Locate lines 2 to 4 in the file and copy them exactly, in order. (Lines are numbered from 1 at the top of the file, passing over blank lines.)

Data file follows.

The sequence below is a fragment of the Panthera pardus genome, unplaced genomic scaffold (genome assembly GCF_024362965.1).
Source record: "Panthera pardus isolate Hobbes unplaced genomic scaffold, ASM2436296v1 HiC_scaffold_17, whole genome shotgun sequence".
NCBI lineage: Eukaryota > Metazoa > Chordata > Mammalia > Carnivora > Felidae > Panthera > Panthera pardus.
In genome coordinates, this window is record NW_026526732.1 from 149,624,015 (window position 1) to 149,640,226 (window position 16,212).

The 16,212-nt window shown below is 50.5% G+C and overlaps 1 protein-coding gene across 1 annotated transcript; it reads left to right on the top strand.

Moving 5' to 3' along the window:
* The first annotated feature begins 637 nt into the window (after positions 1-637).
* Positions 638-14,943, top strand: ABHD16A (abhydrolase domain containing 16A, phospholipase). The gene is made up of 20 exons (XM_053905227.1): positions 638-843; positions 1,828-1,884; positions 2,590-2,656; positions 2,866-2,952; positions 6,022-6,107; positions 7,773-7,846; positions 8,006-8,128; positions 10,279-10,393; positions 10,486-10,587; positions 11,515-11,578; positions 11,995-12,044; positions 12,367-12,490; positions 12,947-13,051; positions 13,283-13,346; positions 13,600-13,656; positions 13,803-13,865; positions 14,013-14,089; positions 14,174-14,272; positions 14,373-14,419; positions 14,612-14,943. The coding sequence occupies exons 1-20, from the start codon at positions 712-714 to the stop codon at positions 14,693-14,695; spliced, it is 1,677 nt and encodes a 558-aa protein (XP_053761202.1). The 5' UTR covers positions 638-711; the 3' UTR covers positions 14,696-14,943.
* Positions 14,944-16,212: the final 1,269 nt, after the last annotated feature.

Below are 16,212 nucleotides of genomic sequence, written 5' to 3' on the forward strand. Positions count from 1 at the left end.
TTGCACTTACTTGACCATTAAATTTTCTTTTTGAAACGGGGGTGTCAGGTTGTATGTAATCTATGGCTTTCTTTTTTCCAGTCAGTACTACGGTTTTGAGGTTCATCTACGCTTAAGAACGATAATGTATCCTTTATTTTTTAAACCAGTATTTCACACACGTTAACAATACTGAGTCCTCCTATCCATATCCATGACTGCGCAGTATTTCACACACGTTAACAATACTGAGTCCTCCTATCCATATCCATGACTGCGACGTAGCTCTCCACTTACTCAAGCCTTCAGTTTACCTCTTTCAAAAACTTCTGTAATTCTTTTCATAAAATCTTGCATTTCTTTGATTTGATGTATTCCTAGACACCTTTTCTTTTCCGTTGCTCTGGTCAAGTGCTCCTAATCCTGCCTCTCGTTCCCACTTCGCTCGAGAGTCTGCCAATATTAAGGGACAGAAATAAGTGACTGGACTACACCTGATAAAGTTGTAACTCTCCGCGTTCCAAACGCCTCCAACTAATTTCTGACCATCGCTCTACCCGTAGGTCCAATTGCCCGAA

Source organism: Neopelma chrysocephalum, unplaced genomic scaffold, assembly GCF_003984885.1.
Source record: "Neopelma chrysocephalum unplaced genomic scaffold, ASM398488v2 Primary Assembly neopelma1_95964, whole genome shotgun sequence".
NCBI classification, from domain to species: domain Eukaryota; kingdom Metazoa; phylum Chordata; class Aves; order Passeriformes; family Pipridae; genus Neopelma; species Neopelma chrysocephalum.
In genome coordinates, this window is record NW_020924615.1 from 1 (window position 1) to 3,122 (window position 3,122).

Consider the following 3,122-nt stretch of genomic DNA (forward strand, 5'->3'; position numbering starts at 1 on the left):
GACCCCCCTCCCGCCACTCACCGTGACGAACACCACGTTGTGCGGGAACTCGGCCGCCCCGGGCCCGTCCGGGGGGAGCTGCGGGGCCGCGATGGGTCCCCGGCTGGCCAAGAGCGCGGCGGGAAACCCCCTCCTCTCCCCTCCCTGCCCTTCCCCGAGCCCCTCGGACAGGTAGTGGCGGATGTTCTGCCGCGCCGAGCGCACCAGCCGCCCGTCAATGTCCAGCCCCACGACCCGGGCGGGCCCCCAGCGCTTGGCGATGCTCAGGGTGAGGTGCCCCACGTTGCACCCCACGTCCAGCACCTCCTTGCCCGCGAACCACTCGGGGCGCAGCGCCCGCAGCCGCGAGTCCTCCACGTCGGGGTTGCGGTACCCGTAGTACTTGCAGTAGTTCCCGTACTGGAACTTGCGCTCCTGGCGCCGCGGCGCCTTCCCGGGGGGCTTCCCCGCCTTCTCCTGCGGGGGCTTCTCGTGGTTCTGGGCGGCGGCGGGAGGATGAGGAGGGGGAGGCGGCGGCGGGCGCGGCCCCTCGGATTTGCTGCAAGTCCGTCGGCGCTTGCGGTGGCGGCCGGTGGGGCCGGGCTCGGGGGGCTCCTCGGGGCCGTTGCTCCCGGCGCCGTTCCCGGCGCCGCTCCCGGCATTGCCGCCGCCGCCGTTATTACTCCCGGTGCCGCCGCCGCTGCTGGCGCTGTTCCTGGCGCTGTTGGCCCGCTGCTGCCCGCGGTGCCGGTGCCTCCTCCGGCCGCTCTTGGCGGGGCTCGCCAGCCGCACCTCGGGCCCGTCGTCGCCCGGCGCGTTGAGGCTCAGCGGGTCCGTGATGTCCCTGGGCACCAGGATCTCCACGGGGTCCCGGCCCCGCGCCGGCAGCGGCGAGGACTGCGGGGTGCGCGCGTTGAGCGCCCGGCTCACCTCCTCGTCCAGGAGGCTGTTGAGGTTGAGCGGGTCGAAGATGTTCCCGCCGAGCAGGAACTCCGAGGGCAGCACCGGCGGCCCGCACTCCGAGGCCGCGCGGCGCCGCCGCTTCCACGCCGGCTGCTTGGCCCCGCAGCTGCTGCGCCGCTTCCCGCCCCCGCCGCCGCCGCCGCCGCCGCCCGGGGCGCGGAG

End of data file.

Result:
Source record: "Panthera pardus isolate Hobbes unplaced genomic scaffold, ASM2436296v1 HiC_scaffold_17, whole genome shotgun sequence".
NCBI lineage: Eukaryota > Metazoa > Chordata > Mammalia > Carnivora > Felidae > Panthera > Panthera pardus.
In genome coordinates, this window is record NW_026526732.1 from 149,624,015 (window position 1) to 149,640,226 (window position 16,212).